Actions of MIT’s 15th president have ‘grown to inspire generations,’ Reif says.
The man credited with inventing the World Wide Web, Timothy J. Berners-Lee, will receive the 2007 Charles Stark Draper Prize, the $500,000 annual award and gold medallion considered "engineering's Nobel Prize."
The Draper prize will be presented Feb. 20 in Washington, D.C.. to Berners-Lee, who "imaginatively combined ideas to create the World Wide Web, an extraordinary innovation that is rapidly transforming the way people store, access, and share information around the globe,'' according to the National Academy of Engineers (NAE), which established the Draper Prize in 1988 to honor engineers whose accomplishments have significantly benefited society.
Berners-Lee proposed his concept for the web in 1989 while at the European Organization for Nuclear Research (CERN).Â He launched it on the Internet in 1991 and continued to refine its design through 1993.Â
Now a senior researcher and holder of the 3Com Founders Chair at MIT's Computer Science and Artificial Intelligence Laboratory (CSAIL), Berners-Lee continues to guide the evolution of the web as founder and director of the World Wide Web Consortium (W3C), an open, international forum that develops standards for the Web.
"Berners-Lee demonstrated a high level of technical imagination in inventing this system to organize and display information on the Internet," according to a NAE statement. His innovations include the Uniform Resource Identifier (URL), HyperText Markup Language (HTML) and HyperText Transfer Protocol (HTTP).
More remarkably, Berners-Lee chose to use scalable, public domain software in the web's basic structure, which allows other to build inventions on its open architecture. "While others made millions off his invention, the soft-spoken programmer went on to found the World Wide Web Consortium," Mark Frauenfelder wrote in an October, 2004, article for Technology Review.
Berners-Lee, a native of England who attended Oxford University, has received numerous honors, including Finland's first Millennium Technology Prize in 2004. He was knighted by Queen Elizabeth in 2004.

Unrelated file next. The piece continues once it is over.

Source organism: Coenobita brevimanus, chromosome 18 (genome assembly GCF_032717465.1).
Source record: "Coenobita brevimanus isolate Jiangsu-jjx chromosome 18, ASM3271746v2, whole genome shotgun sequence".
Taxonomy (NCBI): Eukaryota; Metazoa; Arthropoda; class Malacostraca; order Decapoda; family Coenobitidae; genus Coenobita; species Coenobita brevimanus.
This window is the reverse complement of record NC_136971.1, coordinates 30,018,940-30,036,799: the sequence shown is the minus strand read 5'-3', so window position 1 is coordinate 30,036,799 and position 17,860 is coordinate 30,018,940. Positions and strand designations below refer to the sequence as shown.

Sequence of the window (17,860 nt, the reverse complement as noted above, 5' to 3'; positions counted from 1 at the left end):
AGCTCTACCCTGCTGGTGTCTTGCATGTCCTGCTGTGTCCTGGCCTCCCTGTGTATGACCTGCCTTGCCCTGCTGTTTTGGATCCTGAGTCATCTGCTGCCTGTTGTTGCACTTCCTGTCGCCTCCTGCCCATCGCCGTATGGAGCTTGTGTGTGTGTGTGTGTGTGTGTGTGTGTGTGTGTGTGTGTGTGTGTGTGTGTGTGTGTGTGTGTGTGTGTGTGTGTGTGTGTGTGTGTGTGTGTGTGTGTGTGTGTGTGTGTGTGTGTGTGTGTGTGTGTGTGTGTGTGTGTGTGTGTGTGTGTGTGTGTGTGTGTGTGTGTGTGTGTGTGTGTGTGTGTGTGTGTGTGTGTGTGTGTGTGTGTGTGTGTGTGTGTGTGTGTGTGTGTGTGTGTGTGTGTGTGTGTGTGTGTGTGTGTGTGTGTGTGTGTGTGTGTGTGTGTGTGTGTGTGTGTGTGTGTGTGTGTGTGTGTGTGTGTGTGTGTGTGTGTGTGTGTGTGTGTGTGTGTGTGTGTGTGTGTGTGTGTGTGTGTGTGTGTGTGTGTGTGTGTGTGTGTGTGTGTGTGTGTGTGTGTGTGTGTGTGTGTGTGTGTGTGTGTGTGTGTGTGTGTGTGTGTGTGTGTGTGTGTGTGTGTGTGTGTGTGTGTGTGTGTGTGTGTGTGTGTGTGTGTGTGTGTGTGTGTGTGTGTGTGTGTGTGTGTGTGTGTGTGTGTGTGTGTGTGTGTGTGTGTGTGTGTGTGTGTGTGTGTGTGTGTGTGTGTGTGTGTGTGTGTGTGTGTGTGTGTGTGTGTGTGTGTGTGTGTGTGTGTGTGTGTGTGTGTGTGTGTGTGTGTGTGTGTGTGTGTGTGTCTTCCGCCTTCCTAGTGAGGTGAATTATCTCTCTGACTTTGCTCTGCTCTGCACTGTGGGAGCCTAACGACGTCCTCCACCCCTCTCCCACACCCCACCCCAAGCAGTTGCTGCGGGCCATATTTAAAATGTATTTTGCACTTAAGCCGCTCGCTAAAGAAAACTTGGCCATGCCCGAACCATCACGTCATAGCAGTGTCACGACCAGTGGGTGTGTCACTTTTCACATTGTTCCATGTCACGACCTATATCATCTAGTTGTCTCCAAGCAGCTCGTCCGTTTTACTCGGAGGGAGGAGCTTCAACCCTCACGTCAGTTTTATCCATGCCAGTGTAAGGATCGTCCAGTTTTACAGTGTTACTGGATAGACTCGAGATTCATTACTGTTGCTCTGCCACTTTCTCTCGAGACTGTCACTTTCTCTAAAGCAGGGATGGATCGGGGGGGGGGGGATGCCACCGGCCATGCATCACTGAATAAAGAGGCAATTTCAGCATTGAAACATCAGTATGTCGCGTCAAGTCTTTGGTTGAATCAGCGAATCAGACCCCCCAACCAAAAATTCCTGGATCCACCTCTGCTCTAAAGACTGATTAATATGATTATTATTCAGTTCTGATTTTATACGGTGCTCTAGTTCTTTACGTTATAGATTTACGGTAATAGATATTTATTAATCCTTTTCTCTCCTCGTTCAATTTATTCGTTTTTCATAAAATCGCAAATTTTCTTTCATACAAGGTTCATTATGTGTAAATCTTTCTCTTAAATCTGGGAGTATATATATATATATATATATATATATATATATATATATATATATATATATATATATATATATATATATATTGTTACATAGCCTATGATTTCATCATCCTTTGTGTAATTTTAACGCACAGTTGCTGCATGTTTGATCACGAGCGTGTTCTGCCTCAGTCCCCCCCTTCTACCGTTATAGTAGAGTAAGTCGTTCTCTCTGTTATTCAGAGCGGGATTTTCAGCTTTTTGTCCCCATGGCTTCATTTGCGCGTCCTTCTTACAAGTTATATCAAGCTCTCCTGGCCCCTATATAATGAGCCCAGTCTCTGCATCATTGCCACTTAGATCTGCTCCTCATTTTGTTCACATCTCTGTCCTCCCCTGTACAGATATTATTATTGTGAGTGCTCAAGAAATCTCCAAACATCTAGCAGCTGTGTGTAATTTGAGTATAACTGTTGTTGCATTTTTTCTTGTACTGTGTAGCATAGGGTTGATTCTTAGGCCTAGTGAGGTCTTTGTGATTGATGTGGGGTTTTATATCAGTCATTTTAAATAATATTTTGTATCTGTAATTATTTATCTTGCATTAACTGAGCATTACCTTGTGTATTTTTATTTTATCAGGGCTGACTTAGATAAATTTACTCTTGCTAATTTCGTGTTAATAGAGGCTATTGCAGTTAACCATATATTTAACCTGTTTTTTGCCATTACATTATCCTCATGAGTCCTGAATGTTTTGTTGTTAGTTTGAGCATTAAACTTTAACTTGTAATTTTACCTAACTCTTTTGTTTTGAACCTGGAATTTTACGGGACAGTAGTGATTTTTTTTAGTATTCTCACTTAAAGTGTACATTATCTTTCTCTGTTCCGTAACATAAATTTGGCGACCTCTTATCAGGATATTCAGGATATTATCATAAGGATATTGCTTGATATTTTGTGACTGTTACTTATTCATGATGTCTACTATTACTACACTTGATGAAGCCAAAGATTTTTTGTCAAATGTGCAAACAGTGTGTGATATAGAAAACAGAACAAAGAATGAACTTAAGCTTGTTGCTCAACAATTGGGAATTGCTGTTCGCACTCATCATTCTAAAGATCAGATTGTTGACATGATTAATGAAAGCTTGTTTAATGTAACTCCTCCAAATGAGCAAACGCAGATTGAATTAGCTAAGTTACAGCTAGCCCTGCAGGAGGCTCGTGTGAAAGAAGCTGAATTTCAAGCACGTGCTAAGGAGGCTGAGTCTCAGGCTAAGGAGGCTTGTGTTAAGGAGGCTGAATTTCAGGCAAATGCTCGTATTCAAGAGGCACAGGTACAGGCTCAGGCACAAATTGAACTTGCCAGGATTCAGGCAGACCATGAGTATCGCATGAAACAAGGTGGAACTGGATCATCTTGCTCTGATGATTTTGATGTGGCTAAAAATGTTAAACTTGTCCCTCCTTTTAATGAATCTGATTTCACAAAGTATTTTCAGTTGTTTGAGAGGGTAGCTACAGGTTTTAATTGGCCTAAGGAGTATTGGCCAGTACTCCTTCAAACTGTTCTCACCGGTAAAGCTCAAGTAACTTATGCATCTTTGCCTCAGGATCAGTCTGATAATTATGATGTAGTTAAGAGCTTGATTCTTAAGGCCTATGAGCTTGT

The author of 1997's "Weaving the Web" with Mark Fischetti, Berners-Lee continues to develop new web technologies and recently helped found the Web Science Research Initiative, a new long-term collaboration between MIT and the University of Southampton to generate research agendas to probe the web's scientific and social aspects.
He also continues to promote the issue of "net neutrality," recently commenting on his own blog: "When I invented the web, I didn't have to ask anyone's permission. Now, hundreds of millions of people are using it freely. I am worried that that is going end in the USA.''
On his home page, Berners-Lee answers a "kid's" question on whether the web was "a good idea or a bad one" at length: "I think the main thing to remember is that any really powerful thing can be used for good or evil. Dynamite can be used to build tunnels or to make missiles. Engines can be put in ambulances or tanks. Nuclear power can be used for bombs or for electrical power. Soâ€¦ what is made of the web is up to us."
The Draper Prize, awarded annually, was created at the request of the Charles Stark Draper Laboratory Inc., in Cambridge, Mass., to honor the memory of "Doc" Draper, the "father of inertial navigation," and to increase public understanding of the contributions of engineering and technology.